Peel potatoes and cut into 1-inch pieces. Peel and chop the onion.
Cut the bacon in half with scissors. Heat a tall soup pot on the stove on medium high and add the bacon, cooking it until it is crisp. (Wash your hands after touching any raw bacon.) Place the cooked bacon on a paper-towel lined plate.
Keep two tablespoons of bacon grease in the pot and remove any extra with a spoon. (Discard extra grease in a container instead of pouring it down your sink.) Lower the heat and carefully add in the clam juice, so it doesn't splash. Stir in the potatoes, onions, salt, pepper, Worcestershire sauce, thyme and bay leaf. Place the heat on high, cover the pot and bring the liquid to a boil.
Then, lower the heat to a simmer, cover the pot and let it simmer for 20 minutes, or until the potatoes are tender. (While the potatoes are cooking, you can blot the bacon and cut it into smaller pieces. Also, drain and rinse the clams.)
The potatoes are done when you can easily stick a fork in one. Using a potato masher, mash some of the cooked potatoes, leaving others in chunks.
Add milk, cream and flour to a blender and mix just until smooth. Add the mixture to the soup pot and stir. Continue stirring, cooking the soup until it's thickened and starting to boil. Stir in the clams. When the pot returns to boiling, reduce the heat and let the chowder cook 2 more minutes. Season with red pepper flakes to taste.
Serve clam chowder in bowls with bacon sprinkled on top and red pepper flakes at the table. Store leftovers covered in the refrigerator for up to three days. It's best not to freeze this, because it includes chunks of potatoes, which will cause the soup to get dry.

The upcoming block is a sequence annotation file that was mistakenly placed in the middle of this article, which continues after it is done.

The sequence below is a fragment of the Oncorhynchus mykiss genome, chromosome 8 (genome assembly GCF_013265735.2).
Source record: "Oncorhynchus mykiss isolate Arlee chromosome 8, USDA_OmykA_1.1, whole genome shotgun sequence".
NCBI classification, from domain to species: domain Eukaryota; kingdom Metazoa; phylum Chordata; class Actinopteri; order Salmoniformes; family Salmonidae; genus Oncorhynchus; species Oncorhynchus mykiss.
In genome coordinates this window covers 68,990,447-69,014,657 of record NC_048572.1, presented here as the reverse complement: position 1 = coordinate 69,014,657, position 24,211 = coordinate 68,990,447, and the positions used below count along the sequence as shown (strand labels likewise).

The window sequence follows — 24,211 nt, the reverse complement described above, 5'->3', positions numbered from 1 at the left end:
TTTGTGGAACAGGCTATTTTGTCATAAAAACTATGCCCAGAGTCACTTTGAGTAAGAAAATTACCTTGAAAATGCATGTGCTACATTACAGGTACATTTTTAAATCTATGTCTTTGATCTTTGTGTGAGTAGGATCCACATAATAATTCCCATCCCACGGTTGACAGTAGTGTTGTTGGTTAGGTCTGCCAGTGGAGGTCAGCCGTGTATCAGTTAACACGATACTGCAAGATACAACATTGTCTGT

This makes enough for 8 main-dish servings, but you could halve the recipe if needed. Here are my notes on ingredients:Clams: I use canned clams for convenience, price and availability. I recommend buying whole, baby clams, (affiliate link) since they're the next best thing to fresh clams. You can substitute chopped clams, but the pieces will be smaller.Draining and rinsing the canned clams gets rid of chemicals and excess sodium.Bottled clam juice: This has no additives and less salt than the juice in cans of clams. Don't worry, the chowder will be seasoned perfectly!Potatoes: Feel free to use russet, Yukon gold or red potatoes. Some people claim russet is best for chowder, but I've had success with other varieties too.Onions: Use yellow or red for a stronger flavor, or white for a more mild taste. Don't use sweet onions, because they'll make the soup too sweet.Bacon: This brings a wonderful, smoky accent to the chowder, but you can skip it if needed.Cream: We're using just enough to provide a creamy texture, without going overboard.Milk: I use 1% milk, which works really well with the cream. If you prefer a richer chowder, you can use 2% or whole milk.We love our chowder this lightened up way, though, and don't miss a thing. Flour: I use all-purpose flour to thicken the chowder. You could use gluten-free flour, if needed.